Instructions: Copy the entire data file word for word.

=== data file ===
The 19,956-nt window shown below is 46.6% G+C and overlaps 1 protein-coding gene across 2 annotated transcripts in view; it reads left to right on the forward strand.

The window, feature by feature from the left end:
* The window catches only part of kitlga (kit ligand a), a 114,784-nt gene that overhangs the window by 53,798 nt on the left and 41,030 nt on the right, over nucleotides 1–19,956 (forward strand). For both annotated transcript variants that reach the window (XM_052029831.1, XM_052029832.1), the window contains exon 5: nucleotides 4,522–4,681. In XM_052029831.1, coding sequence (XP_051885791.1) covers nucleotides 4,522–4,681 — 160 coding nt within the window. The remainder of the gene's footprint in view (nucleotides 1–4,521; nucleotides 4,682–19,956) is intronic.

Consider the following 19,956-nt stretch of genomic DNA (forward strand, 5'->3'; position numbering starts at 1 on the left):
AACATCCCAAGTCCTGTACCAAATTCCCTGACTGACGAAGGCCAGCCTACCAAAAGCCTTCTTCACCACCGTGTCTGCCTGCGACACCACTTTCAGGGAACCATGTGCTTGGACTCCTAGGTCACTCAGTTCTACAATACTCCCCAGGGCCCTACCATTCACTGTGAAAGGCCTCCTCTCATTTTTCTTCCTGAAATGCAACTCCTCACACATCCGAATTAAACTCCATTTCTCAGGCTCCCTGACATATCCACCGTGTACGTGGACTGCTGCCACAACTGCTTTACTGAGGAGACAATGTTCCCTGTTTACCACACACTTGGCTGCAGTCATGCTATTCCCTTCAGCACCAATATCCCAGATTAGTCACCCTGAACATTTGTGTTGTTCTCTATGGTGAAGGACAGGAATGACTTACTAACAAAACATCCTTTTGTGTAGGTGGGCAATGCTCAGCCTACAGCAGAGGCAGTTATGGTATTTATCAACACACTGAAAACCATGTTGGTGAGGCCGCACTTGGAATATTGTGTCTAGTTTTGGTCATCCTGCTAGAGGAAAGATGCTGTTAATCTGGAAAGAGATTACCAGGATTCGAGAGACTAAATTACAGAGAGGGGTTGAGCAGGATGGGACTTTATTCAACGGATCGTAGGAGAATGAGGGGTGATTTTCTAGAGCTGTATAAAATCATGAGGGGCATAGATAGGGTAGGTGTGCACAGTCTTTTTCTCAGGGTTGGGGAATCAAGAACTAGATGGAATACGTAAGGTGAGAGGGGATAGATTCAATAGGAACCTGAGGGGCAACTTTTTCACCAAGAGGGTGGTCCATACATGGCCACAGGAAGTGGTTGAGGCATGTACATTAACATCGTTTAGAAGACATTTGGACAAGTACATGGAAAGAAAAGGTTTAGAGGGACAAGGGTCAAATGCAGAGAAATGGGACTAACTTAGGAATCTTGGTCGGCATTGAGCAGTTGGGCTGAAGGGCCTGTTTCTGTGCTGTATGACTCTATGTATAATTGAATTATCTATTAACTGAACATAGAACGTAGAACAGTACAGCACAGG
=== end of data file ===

The 19,956-nt window shown below is 46.6% G+C and overlaps 1 protein-coding gene across 2 annotated transcripts in view; it reads left to right on the forward strand.

The window, feature by feature from the left end:
* The window catches only part of kitlga (kit ligand a), a 114,784-nt gene that overhangs the window by 53,798 nt on the left and 41,030 nt on the right, over nucleotides 1–19,956 (forward strand). For both annotated transcript variants that reach the window (XM_052029831.1, XM_052029832.1), the window contains exon 5: nucleotides 4,522–4,681. In XM_052029831.1, coding sequence (XP_051885791.1) covers nucleotides 4,522–4,681 — 160 coding nt within the window. The remainder of the gene's footprint in view (nucleotides 1–4,521; nucleotides 4,682–19,956) is intronic.

Consider the following 19,956-nt stretch of genomic DNA (forward strand, 5'->3'; position numbering starts at 1 on the left):
AACATCCCAAGTCCTGTACCAAATTCCCTGACTGACGAAGGCCAGCCTACCAAAAGCCTTCTTCACCACCGTGTCTGCCTGCGACACCACTTTCAGGGAACCATGTGCTTGGACTCCTAGGTCACTCAGTTCTACAATACTCCCCAGGGCCCTACCATTCACTGTGAAAGGCCTCCTCTCATTTTTCTTCCTGAAATGCAACTCCTCACACATCCGAATTAAACTCCATTTCTCAGGCTCCCTGACATATCCACCGTGTACGTGGACTGCTGCCACAACTGCTTTACTGAGGAGACAATGTTCCCTGTTTACCACACACTTGGCTGCAGTCATGCTATTCCCTTCAGCACCAATATCCCAGATTAGTCACCCTGAACATTTGTGTTGTTCTCTATGGTGAAGGACAGGAATGACTTACTAACAAAACATCCTTTTGTGTAGGTGGGCAATGCTCAGCCTACAGCAGAGGCAGTTATGGTATTTATCAACACACTGAAAACCATGTTGGTGAGGCCGCACTTGGAATATTGTGTCTAGTTTTGGTCATCCTGCTAGAGGAAAGATGCTGTTAATCTGGAAAGAGATTACCAGGATTCGAGAGACTAAATTACAGAGAGGGGTTGAGCAGGATGGGACTTTATTCAACGGATCGTAGGAGAATGAGGGGTGATTTTCTAGAGCTGTATAAAATCATGAGGGGCATAGATAGGGTAGGTGTGCACAGTCTTTTTCTCAGGGTTGGGGAATCAAGAACTAGATGGAATACGTAAGGTGAGAGGGGATAGATTCAATAGGAACCTGAGGGGCAACTTTTTCACCAAGAGGGTGGTCCATACATGGCCACAGGAAGTGGTTGAGGCATGTACATTAACATCGTTTAGAAGACATTTGGACAAGTACATGGAAAGAAAAGGTTTAGAGGGACAAGGGTCAAATGCAGAGAAATGGGACTAACTTAGGAATCTTGGTCGGCATTGAGCAGTTGGGCTGAAGGGCCTGTTTCTGTGCTGTATGACTCTATGTATAATTGAATTATCTATTAACTGAACATAGAACGTAGAACAGTACAGCACAGG